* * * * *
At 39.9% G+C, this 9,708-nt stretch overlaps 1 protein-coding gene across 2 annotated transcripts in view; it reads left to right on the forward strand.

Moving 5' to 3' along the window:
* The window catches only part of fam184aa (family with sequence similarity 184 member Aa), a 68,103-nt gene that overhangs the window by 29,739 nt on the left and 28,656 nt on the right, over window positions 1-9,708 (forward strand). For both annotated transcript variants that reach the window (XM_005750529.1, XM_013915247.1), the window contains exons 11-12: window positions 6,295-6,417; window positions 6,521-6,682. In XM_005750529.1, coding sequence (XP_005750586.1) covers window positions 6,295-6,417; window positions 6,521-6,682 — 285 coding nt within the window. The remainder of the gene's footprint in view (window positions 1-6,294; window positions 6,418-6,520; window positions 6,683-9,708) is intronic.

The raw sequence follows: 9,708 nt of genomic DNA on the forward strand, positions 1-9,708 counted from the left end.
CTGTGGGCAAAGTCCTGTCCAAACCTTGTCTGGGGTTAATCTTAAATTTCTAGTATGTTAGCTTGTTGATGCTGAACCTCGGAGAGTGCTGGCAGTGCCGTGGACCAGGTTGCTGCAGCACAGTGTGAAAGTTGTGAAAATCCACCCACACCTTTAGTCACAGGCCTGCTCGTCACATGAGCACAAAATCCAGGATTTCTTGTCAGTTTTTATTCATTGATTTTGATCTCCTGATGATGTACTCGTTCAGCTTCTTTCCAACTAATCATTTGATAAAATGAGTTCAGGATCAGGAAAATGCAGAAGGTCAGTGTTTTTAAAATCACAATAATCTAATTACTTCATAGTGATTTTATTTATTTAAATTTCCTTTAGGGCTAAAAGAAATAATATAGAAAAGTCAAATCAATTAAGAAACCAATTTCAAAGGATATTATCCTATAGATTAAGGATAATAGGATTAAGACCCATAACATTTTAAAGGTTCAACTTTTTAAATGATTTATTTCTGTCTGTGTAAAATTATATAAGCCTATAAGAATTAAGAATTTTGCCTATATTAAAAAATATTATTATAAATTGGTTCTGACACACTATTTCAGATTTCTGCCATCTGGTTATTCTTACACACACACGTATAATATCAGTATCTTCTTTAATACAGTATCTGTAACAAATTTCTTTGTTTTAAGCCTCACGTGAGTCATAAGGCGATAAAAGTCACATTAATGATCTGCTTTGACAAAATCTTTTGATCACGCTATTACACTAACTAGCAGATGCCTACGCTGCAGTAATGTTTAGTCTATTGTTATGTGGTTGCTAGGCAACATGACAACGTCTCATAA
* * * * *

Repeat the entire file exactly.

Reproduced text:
At 39.9% G+C, this 9,708-nt stretch overlaps 1 protein-coding gene across 2 annotated transcripts in view; it reads left to right on the forward strand.

Moving 5' to 3' along the window:
* The window catches only part of fam184aa (family with sequence similarity 184 member Aa), a 68,103-nt gene that overhangs the window by 29,739 nt on the left and 28,656 nt on the right, over window positions 1-9,708 (forward strand). For both annotated transcript variants that reach the window (XM_005750529.1, XM_013915247.1), the window contains exons 11-12: window positions 6,295-6,417; window positions 6,521-6,682. In XM_005750529.1, coding sequence (XP_005750586.1) covers window positions 6,295-6,417; window positions 6,521-6,682 — 285 coding nt within the window. The remainder of the gene's footprint in view (window positions 1-6,294; window positions 6,418-6,520; window positions 6,683-9,708) is intronic.

The raw sequence follows: 9,708 nt of genomic DNA on the forward strand, positions 1-9,708 counted from the left end.
CTGTGGGCAAAGTCCTGTCCAAACCTTGTCTGGGGTTAATCTTAAATTTCTAGTATGTTAGCTTGTTGATGCTGAACCTCGGAGAGTGCTGGCAGTGCCGTGGACCAGGTTGCTGCAGCACAGTGTGAAAGTTGTGAAAATCCACCCACACCTTTAGTCACAGGCCTGCTCGTCACATGAGCACAAAATCCAGGATTTCTTGTCAGTTTTTATTCATTGATTTTGATCTCCTGATGATGTACTCGTTCAGCTTCTTTCCAACTAATCATTTGATAAAATGAGTTCAGGATCAGGAAAATGCAGAAGGTCAGTGTTTTTAAAATCACAATAATCTAATTACTTCATAGTGATTTTATTTATTTAAATTTCCTTTAGGGCTAAAAGAAATAATATAGAAAAGTCAAATCAATTAAGAAACCAATTTCAAAGGATATTATCCTATAGATTAAGGATAATAGGATTAAGACCCATAACATTTTAAAGGTTCAACTTTTTAAATGATTTATTTCTGTCTGTGTAAAATTATATAAGCCTATAAGAATTAAGAATTTTGCCTATATTAAAAAATATTATTATAAATTGGTTCTGACACACTATTTCAGATTTCTGCCATCTGGTTATTCTTACACACACACGTATAATATCAGTATCTTCTTTAATACAGTATCTGTAACAAATTTCTTTGTTTTAAGCCTCACGTGAGTCATAAGGCGATAAAAGTCACATTAATGATCTGCTTTGACAAAATCTTTTGATCACGCTATTACACTAACTAGCAGATGCCTACGCTGCAGTAATGTTTAGTCTATTGTTATGTGGTTGCTAGGCAACATGACAACGTCTCATAA